On July 18, 1864, the messages intercepted and decoded by Federal signal troops included this request from Fort Sumter, addressed to Lieutenant W.G. Young:
Remember, I am greatly in want of baskets and gabions. The barges failed last night; the excuse given was the weather, which was no obstacle at all. I think they should be reported; it was neither rough nor blowing, and the rain was not hard. Send the plank, but not the heavy timber.
Readers will be familiar with the author of the message – Captain John Johnson, engineer working in Fort Sumter. The gabions he requested were similar to these seen in photos taken at the end of the war:
In fact, that photo shows Johnson’s handiwork along with the gabions. And a few of the heavy timbers that he didn’t need on July 18. He was working against the destruction done by Federal guns, which rendered portions of the fort little more than rubble piles.
Earlier bombardments of Fort Sumter focused on reducing the armament or certain defensive structures in the fort. The aim of the Third Great Bombardment was to physically reduce the fort. The intent was to continue “until the walls are demolished,” in Foster’s words.
Johnson’s task, on the other hand, was to shore up the fort’s walls so the Confederates retained at least a post, and limited artillery platform, at the harbor entrance. Writing after the war, Johnson admitted some “anxiety” over the situation. Not in all due to the effectiveness of the Federal efforts, but more so due to the shortage of hands to do the work. The labor force allocated to the fort was cut at the end of spring, due to pressing requirements elsewhere. Now Johnson renewed requests for more labor in order to repair the damage being done.
On July 7, Captain John Mitchel, commanding the fort, pressed Johnson’s request for more laborers up the chain. In reply, Brigadier-General Roswell Ripley indicated neither laborers or troops were available on July 10. Only as Federal pressure eased on James Island were resources released for work at Fort Sumter. In Johnson’s words, “… with a hundred and fifty workmen and mechanics the anxieties of the situation were soon allayed.”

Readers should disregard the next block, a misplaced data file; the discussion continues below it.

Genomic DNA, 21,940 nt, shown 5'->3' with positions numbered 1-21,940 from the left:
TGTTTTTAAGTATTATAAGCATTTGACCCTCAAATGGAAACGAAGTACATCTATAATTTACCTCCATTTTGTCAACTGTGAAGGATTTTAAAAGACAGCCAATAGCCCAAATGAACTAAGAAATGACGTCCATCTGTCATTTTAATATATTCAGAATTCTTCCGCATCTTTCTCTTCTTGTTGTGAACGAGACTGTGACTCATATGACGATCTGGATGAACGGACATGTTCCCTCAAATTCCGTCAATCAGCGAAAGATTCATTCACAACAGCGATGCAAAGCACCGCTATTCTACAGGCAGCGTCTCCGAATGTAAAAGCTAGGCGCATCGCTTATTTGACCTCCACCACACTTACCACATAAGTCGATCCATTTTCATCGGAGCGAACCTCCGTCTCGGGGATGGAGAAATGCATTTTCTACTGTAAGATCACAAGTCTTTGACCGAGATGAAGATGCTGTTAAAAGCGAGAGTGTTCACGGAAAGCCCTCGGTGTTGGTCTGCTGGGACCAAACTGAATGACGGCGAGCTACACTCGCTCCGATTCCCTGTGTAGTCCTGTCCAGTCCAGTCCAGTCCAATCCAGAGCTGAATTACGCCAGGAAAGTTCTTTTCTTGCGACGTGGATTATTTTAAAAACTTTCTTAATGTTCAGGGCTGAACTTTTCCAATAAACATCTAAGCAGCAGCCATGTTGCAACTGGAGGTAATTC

In the interim, the fort suffered substantial damage:
At first the fire, directed at the gorge, left its marks there in deep furrows, flattening the already practicable slope and wasting away much of its substance. Within a week the crest was breached in three places and reduced at one point, the gap previously mentioned, to a height of only twenty feet above the water; a chamber of the abandoned magazine at the eastern end of the gorge was also breached; and the boom, anchored off the south-eastern angle, was broken so as to show an opening of about twenty feet in width.
This was the result of a heavy and constant bombardment. From Confederate roll-up report comparing the daily tally*, the numbers were:
- July 11 – 172 hits in the day, 51 at night, 16 missed. Total – 239.
- July 12 – 157 hits in the day, 31 at night, 14 missed. Total – 202.
- July 13 – 202 hits in the day, 45 at night, 51 missed. Total – 298.
- July 14 – 279 hits in the day, 73 at night, 42 missed. Total – 394.
- July 15 – 219 hits in the day, 141 at night, 71 missed. Total – 404.
- July 16 – 166 hits in the day, 62 at night, 55 missed. Total – 283.
- July 17 – 166 hits in the day, 44 at night, 70 missed. Total – 280.
- July 18 – 109 hits in the day, 93 at night, 62 missed. Total – 264.
- July 19 – 327 hits in the day, 174 at night, 193 missed. Total 694.
- July 20 – 310 hits in the day, 194 at night, 202 missed. Total 706.
Through this mid-July period, the Federals expended over 3,700 rounds. An average of over 375 per day… or just over fifteen every hour. One every four minutes, give or take. And this was an “backwater” theater, mind you! Often Federal fires came from a handful of guns, being worked specifically against particular sections of Fort Sumter.
Over the same period, Mitchel reported five killed and fifteen wounded in the Fort’s Garrison. Relatively light considering the amount of projectiles fired.
One other consideration in regard to Johnson’s message of July 18. The message was one of many observed by Federals on Morris Island then decoded thanks to the work of Sergeant John Colvin. This was a wig-wag message. A telegraph system connected Fort Sumter to Fort Johnson, and was used for communications. There is no reference to problems with the telegraph at that time. Perhaps there were issues with the telegraph that day. Or perhaps the telegraph was busy with other messages of higher priority. Regardless, this was a communications “leak” to which the Federals were privy.
- These figures come from a roll-up provided by Captain Thomas Huguenin on August 1, 1864, and do not often match those reported daily by Captain Mitchel in the same period. A discrepancy I will look at in a subsequent post.
(Citations from OR, Series I, Volume 35, Part II, Serial 66, page 591; John Johnson, The Defense of Charleston Harbor: Including Fort Sumter and the Adjacent Islands, 1863-1865, Walker, Evans & Cogswell Company, 1890, pages 225.)